Q. Do we need to change our wax melting tanks, molds or any other part of our candle manufacturing equipment and process systems to change from petroleum base paraffin waxes to natural soybean base waxes?
A. No changes are required in equipment. Process soy wax in the same systems as paraffin, just maintain your heat source at the lower temperatures recommened above.

Q. Since soy wax is a natural vegetable product and not a petrochemical product like paraffin, how long is the shelf life of soy wax?
A. Phytowax C-1 and Phytowax P/V-1 are processed and refined to be a stable product. The shelf life is one year from the date of purchase. Use your stock in the time sequence of shipment, first shipped-first used. Our wax is all vegetable, with no chemical or petroleum.

Q. How much longer does soy wax burn than paraffin wax?
A.You can expect soy wax to burn 25% longer than paraffin. There are many grades of paraffin wax used in the candle industry that provide various burn times. Also, conditions specific to the location of candle use such as draft and air flow patterns will cause variations. These variable factors make it impossible to state an exact burn time comparison. In our own internal tests of burn time, soy wax burns 25 to 30 % longer than paraffin in a similar candle.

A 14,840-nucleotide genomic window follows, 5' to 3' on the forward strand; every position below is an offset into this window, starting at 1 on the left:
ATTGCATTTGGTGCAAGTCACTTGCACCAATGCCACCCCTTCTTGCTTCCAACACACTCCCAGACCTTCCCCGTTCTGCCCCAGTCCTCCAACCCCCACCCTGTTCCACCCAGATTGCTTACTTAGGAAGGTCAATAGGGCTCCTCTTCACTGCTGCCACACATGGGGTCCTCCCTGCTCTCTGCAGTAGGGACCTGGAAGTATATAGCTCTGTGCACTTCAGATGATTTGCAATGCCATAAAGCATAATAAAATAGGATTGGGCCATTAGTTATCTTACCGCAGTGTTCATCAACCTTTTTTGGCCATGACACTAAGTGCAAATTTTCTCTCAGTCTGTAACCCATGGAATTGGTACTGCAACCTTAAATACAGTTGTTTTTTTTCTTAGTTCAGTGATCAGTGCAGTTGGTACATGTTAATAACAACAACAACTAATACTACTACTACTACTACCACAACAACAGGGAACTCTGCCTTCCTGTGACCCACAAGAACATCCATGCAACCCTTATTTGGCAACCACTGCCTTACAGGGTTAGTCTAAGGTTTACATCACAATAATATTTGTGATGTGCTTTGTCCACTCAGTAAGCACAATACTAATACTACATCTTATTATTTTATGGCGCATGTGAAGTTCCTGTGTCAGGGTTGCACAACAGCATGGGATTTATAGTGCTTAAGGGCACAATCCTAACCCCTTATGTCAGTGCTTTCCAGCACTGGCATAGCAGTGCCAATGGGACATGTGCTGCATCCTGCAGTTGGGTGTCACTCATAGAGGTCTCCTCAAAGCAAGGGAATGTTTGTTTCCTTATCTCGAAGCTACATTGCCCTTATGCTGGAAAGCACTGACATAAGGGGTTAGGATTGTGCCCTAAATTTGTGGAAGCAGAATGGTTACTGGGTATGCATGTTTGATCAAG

Q. Because soy is a crop, what kind of price fluctuation and supply variation is soy wax subject to? Can we assure the availability of this wax if there are crop fluctuations?
A.The majority ingredient of our 100% vegetable wax formulas is derived from soy beans. We use other vegetable ingredients to provide such performance characteristics as color blending, mold release and desirable surface texture. Soybeans are one of the most abundant crops grown in the U.S. American farmers produce over 18 billion pounds of soybean oil each year. The entire U.S. candle industry uses about one billion pounds of petroleum wax at present. The very abundant production of soybeans as a U.S. crop insures that adequate supplies of your new soybean base candle waxes will always be available. Various market forces cause price fluctutation in all products whether from agricultural, industrial or petroleum sources. The soybean components used in the production of our waxes have however traditionally not had wide price fluctuations. We expect the price of soy wax to be stable. The quantity of soy wax can always be plentiful because of the sheer volume of soybean production by the U.S. agricultural sector.